20 March 2020
We are facing the biggest public health crisis of a generation. To make matters worse, decades of underfunding coupled with privatisation has already brought our NHS to its knees.
The government must now do everything in its power to fully equip our health service and protect NHS workers in the fight against coronavirus.
But the government’s response so far? Rent 8,000 hospital beds from the private sector at a cost of £2.4 million per day. Millions upon millions of pounds of public money that will end up lining the pockets of company shareholders. At a time of national crisis, this isn’t just a staggering waste of money. It’s a moral outrage.
Our government has the power to take private health providers and their facilities into public ownership, to ensure the NHS has the beds it needs as COVID-19 continues to spread. The Spanish government has already successfully requisitioned all private healthcare providers and materials, such as face masks and COVID-19 tests. The UK simply cannot afford to do otherwise.
Right now, and over the months to come, we will need every hospital bed that we can get. Every bed is another life potentially saved. There are approximately 8,000 beds in private hospitals in the UK - beds that could be used to tackle the crisis.
But this goes beyond beds. In this hour of urgent need, we cannot have resources, equipment, supplies, and staff directed towards making a quick buck. They must be requisitioned in the public interest. While the NHS is having to turn away patients who are presenting clear symptoms untested, Harley Street clinic has sold 2,000 tests to symptomless celebrities and the wealthy. Their lives are not worth more than the lives of our neighbours, relatives and friends. It is clearer than ever that we must put people before profit and we can’t rely on the private sector to do right by the public.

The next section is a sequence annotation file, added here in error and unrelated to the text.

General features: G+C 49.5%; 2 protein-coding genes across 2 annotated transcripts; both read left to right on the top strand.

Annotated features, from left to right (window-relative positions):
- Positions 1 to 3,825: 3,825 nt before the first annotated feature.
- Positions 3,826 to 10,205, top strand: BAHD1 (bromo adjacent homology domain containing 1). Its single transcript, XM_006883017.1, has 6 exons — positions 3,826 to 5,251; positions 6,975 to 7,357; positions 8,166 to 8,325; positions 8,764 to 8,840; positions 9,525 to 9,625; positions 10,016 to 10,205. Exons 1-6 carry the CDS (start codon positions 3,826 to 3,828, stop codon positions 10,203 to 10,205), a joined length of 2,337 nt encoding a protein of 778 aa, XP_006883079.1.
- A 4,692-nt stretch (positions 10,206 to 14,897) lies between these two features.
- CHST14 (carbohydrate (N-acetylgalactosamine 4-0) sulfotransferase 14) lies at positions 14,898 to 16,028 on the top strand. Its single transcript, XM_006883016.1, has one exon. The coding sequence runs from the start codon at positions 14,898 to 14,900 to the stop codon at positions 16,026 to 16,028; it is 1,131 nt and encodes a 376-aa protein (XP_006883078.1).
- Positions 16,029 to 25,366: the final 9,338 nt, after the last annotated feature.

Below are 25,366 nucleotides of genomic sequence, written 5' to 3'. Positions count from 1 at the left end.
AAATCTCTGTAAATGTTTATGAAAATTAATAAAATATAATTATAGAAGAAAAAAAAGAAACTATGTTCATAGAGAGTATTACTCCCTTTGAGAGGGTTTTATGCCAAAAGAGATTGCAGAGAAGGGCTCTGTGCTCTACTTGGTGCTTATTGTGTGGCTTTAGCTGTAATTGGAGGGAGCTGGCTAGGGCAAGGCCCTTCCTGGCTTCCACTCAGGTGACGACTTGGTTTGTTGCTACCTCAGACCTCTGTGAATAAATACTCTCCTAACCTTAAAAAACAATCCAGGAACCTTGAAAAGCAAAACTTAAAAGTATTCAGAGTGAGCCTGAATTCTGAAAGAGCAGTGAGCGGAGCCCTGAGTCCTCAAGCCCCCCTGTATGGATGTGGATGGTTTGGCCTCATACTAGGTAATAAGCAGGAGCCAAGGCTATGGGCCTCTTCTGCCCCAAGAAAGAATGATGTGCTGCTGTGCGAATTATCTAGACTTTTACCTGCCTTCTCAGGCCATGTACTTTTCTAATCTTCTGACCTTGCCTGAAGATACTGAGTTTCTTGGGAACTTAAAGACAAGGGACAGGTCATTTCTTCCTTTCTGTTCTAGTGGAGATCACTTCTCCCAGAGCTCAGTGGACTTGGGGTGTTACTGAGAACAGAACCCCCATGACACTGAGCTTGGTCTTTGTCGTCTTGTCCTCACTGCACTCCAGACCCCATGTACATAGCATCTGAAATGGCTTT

We’re not alone in calling for urgent action in response to the Coronavirus crisis; equipping the NHS with the resources that it needs is one of several crucial measures that the government must take. Here are what other health care and community campaigns are demanding:
Keep Our NHS Public has outlined 6 key demands from NHS staff:
- COVID-19 testing and personal protective equipment (PPE) must be available for all NHS and social care staff now
- Those relying on social care (or ‘Direct Payments’) must be given immediate support if carers go sick
- NHS support staff (including those outsourced) must receive at least living wage, paid sick leave for illness or self-isolation and an increase in statutory sick pay
- Bring private health resources into public service without compensation to fight COVID-19 and aid NHS response
- Make all information that the Government is basing its strategy on wholly available for public scrutiny
- An immediate end to legislation enforcing eligibility checks and charging in the NHS, including those related to residency status or national origin, allowing all patients to use the NHS without fear
Medact is calling for a COVID-19 bill that radically reimagines public health to respond to this crisis, including the need for secure housing and income, an end to the hostile environment, and cooperation across borders.
Momentum has announced plans to push the government to force pharmaceutical companies to research and produce whatever the NHS needs at cost price, make sure the NHS is truly universal by ending the practise of charging migrants, and uphold total transparency with the public. They will also be repurposing their My Campaign Map tool used to give people information on nearby grassroots support initiatives.
GMB has a petition of nearly 20,000 signatures calling for the requisition of private hospital beds.
Now is the time to fight for these demands, from bedrooms and living rooms across the country, for the most vulnerable, for those making impossible choices in precarious situations, for us all.
We will get through this crisis if our government takes urgent action to protect people over profit.
Image credit: Estonian Presidency - Creative Commons